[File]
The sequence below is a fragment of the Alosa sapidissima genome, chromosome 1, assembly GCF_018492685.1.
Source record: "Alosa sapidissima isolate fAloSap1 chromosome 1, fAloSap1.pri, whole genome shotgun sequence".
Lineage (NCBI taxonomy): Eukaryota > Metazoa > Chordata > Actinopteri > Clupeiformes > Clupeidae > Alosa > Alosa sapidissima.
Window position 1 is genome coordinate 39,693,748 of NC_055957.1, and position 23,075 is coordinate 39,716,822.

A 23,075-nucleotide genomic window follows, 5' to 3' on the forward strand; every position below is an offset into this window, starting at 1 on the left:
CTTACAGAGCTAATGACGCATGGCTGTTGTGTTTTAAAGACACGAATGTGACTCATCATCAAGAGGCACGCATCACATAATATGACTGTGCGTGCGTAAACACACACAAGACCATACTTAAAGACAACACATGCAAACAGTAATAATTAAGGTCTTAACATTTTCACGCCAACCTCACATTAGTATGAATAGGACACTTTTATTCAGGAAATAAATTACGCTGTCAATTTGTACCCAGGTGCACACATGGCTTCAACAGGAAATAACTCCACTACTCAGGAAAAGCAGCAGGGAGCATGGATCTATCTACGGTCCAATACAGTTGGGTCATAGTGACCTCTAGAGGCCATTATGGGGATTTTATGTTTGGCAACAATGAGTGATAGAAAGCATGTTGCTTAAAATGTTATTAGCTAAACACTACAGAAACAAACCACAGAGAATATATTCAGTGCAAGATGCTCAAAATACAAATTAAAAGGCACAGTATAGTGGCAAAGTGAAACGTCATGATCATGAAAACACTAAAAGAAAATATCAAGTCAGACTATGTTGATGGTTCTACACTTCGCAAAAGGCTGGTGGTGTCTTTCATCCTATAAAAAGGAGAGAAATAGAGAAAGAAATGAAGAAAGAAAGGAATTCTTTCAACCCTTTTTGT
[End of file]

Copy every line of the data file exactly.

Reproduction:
The sequence below is a fragment of the Alosa sapidissima genome, chromosome 1, assembly GCF_018492685.1.
Source record: "Alosa sapidissima isolate fAloSap1 chromosome 1, fAloSap1.pri, whole genome shotgun sequence".
Lineage (NCBI taxonomy): Eukaryota > Metazoa > Chordata > Actinopteri > Clupeiformes > Clupeidae > Alosa > Alosa sapidissima.
Window position 1 is genome coordinate 39,693,748 of NC_055957.1, and position 23,075 is coordinate 39,716,822.

A 23,075-nucleotide genomic window follows, 5' to 3' on the forward strand; every position below is an offset into this window, starting at 1 on the left:
CTTACAGAGCTAATGACGCATGGCTGTTGTGTTTTAAAGACACGAATGTGACTCATCATCAAGAGGCACGCATCACATAATATGACTGTGCGTGCGTAAACACACACAAGACCATACTTAAAGACAACACATGCAAACAGTAATAATTAAGGTCTTAACATTTTCACGCCAACCTCACATTAGTATGAATAGGACACTTTTATTCAGGAAATAAATTACGCTGTCAATTTGTACCCAGGTGCACACATGGCTTCAACAGGAAATAACTCCACTACTCAGGAAAAGCAGCAGGGAGCATGGATCTATCTACGGTCCAATACAGTTGGGTCATAGTGACCTCTAGAGGCCATTATGGGGATTTTATGTTTGGCAACAATGAGTGATAGAAAGCATGTTGCTTAAAATGTTATTAGCTAAACACTACAGAAACAAACCACAGAGAATATATTCAGTGCAAGATGCTCAAAATACAAATTAAAAGGCACAGTATAGTGGCAAAGTGAAACGTCATGATCATGAAAACACTAAAAGAAAATATCAAGTCAGACTATGTTGATGGTTCTACACTTCGCAAAAGGCTGGTGGTGTCTTTCATCCTATAAAAAGGAGAGAAATAGAGAAAGAAATGAAGAAAGAAAGGAATTCTTTCAACCCTTTTTGT